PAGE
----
The Mechanism of Rap1 Regulates N-cadherin to Control Neuronal Migration
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Rap1 and N-cadherin regulate glia-independent translocation of cortical neurons. It remains unclear how Rap1 regulates N-cadherin-mediated neuronal migration. Here, we overexpressed Rap1gap in mouse brains (embryonic day 16) to inactivate Rap1, and observed that neurons did not migrate to the outer layer. We confirmed that Rap1 was involved in the regulation of late neurons in vivo. Rap1gap overexpression and Rap1 suppression in CHO cells decreased the expression of cytoskeletal proteins such as tubulin. Changes in the expression of cell morphology regulators, such as N-cadherin and β-catenin, were also observed. Inhibition of N-cadherin in mouse brains prevented neuronal migration to the outer layer. The morphology of CHO cells was changed after overexpression of Rap1gap. We propose that Rap1 regulates the expression of N-cadherin during embryonic development, which affects β-catenin expression. Beta-catenin in turn regulates cytoskeletal protein expression, ultimately affecting neuronal morphology and migration.
KeywordsRap1 N-cadherin In utero electroporation Mouse Neuron migration
Conceived and designed the experiments: Juntang Lin and Ciqing Yang. Performed the experiments: Ciqing Yang, Xiaoying Li, Bichao Zhang, Sulei Fu, Shuanqing Li, Jianing Shen, Lihong Guan, and Liang Qiao. Analyzed the data: Ciqing Yang. Wrote the paper: Ciqing Yang.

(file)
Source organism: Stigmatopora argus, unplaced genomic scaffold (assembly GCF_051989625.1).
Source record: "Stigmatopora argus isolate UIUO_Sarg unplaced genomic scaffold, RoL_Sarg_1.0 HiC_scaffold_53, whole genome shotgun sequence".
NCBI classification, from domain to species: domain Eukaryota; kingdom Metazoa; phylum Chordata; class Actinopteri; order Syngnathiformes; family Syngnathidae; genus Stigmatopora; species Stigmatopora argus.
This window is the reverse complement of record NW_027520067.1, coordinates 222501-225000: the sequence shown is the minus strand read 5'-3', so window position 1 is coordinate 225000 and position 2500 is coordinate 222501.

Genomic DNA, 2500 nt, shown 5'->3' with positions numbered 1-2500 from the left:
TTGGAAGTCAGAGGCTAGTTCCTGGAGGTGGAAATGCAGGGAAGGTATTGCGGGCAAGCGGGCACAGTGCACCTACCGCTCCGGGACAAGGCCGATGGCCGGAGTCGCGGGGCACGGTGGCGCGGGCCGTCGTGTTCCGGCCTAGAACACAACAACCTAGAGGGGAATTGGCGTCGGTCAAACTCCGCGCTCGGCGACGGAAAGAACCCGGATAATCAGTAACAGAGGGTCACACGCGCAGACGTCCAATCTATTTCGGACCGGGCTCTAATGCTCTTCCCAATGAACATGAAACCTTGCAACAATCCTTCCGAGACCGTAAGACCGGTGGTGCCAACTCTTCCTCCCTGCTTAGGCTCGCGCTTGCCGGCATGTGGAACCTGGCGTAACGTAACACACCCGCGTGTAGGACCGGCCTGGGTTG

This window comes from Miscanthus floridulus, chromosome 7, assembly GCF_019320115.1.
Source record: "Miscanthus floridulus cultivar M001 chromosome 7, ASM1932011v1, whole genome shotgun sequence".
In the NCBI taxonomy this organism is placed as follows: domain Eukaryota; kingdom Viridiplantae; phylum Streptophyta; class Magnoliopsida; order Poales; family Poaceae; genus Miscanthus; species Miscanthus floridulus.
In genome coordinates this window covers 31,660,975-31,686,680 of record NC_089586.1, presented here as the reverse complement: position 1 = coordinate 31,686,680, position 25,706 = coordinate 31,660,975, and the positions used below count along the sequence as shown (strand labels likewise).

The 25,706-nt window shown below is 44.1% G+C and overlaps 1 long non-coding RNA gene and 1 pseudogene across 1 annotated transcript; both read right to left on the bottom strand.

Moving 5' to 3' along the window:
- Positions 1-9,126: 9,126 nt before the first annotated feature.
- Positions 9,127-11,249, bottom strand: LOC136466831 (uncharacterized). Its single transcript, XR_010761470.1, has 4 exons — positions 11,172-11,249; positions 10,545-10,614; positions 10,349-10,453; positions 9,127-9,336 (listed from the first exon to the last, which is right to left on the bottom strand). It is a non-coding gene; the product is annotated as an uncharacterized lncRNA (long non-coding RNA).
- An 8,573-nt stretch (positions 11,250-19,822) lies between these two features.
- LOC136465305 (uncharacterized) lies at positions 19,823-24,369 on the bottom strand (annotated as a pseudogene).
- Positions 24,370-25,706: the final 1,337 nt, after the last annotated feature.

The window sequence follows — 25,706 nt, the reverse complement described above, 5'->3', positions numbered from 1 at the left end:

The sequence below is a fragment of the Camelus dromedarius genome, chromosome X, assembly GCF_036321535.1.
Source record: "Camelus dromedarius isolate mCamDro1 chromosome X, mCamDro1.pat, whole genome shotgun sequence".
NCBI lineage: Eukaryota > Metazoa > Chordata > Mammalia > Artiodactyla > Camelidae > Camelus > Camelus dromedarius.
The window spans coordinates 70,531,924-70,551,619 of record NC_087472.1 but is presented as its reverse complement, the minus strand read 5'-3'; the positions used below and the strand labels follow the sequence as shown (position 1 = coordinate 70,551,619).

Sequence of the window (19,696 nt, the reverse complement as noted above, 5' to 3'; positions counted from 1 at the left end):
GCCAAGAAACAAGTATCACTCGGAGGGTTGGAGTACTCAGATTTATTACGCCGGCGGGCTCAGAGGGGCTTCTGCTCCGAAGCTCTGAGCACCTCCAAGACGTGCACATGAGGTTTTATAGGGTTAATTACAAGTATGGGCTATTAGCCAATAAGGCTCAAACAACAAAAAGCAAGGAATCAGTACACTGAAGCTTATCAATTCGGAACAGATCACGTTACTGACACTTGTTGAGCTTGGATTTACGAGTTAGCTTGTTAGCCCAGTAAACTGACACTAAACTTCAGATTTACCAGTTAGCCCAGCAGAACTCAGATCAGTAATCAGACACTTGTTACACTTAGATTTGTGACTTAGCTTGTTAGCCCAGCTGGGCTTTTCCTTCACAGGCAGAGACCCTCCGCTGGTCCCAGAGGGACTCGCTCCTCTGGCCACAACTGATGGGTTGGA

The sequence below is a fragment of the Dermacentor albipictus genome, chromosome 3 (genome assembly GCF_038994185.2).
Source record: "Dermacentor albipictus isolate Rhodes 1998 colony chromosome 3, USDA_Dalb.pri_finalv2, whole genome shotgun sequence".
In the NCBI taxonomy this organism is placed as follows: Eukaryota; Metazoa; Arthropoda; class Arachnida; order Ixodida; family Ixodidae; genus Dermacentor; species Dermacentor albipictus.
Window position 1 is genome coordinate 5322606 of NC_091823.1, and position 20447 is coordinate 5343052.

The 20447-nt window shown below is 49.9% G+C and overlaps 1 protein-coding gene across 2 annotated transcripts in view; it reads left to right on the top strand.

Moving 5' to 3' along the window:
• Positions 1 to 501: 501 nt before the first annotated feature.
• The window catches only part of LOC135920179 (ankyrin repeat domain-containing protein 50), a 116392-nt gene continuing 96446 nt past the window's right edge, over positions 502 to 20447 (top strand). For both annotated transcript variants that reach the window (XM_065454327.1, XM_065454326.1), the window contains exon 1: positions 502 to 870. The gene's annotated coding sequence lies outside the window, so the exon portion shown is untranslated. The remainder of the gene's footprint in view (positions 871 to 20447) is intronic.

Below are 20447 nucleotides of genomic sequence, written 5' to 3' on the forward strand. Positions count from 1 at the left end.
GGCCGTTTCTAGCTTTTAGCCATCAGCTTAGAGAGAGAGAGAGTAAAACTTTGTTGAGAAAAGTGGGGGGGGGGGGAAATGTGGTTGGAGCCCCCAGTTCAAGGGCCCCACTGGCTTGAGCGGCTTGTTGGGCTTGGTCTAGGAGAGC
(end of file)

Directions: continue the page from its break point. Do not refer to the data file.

This work was supported by a grant from Henan Province Natural Science Foundation (162300410214, 14B310007), the Henan Province University youth researcher support program project (2015GGJS-133), the National Science Foundation of China (No 81771226, 81600987), the support project for the Disciplinary group of Psychology and Neuroscience, Xinxiang Medical University (2016PN-KFKT-03, 20172DCG-03), the Science and Technology Innovation Talents Support Program of Henan Universities and Xinxiang City (14HASTIT032, CXRC16003), Xinxiang major science and technology projects (ZD17008), the PhD Research Startup Foundation (505090) of Xinxiang Medical University, and Innovation of College Students Project (SKYLS005, 201710472011).
Compliance with Ethical Standards
Experiments were approved by the Animal Care Committee of Xinxiang Medical University (No. 030032). All animal protocols were conducted under the guidelines of The Ministry of Science and Technology of the People’s Republic of China [(2006)398].
The authors declare that they have no conflicts of interest.
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